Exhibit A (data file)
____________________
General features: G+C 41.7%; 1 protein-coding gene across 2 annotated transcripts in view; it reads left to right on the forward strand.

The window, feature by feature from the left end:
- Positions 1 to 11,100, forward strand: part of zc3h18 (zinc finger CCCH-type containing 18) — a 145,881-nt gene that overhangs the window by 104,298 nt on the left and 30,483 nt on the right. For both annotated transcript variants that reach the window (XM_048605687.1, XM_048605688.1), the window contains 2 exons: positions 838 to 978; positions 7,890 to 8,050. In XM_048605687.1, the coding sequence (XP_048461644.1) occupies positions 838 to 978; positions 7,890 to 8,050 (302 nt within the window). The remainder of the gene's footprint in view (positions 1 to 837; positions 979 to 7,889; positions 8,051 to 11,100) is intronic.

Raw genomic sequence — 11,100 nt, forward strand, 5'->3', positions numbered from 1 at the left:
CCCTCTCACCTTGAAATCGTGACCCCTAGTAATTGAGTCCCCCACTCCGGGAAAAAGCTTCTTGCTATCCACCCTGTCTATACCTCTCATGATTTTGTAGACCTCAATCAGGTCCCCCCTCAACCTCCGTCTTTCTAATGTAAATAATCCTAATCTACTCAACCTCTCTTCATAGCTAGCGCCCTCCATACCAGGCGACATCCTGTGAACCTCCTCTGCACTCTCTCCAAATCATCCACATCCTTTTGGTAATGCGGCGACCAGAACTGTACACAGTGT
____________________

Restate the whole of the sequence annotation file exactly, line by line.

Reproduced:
General features: G+C 41.7%; 1 protein-coding gene across 2 annotated transcripts in view; it reads left to right on the forward strand.

The window, feature by feature from the left end:
- Positions 1 to 11,100, forward strand: part of zc3h18 (zinc finger CCCH-type containing 18) — a 145,881-nt gene that overhangs the window by 104,298 nt on the left and 30,483 nt on the right. For both annotated transcript variants that reach the window (XM_048605687.1, XM_048605688.1), the window contains 2 exons: positions 838 to 978; positions 7,890 to 8,050. In XM_048605687.1, the coding sequence (XP_048461644.1) occupies positions 838 to 978; positions 7,890 to 8,050 (302 nt within the window). The remainder of the gene's footprint in view (positions 1 to 837; positions 979 to 7,889; positions 8,051 to 11,100) is intronic.

Raw genomic sequence — 11,100 nt, forward strand, 5'->3', positions numbered from 1 at the left:
CCCTCTCACCTTGAAATCGTGACCCCTAGTAATTGAGTCCCCCACTCCGGGAAAAAGCTTCTTGCTATCCACCCTGTCTATACCTCTCATGATTTTGTAGACCTCAATCAGGTCCCCCCTCAACCTCCGTCTTTCTAATGTAAATAATCCTAATCTACTCAACCTCTCTTCATAGCTAGCGCCCTCCATACCAGGCGACATCCTGTGAACCTCCTCTGCACTCTCTCCAAATCATCCACATCCTTTTGGTAATGCGGCGACCAGAACTGTACACAGTGT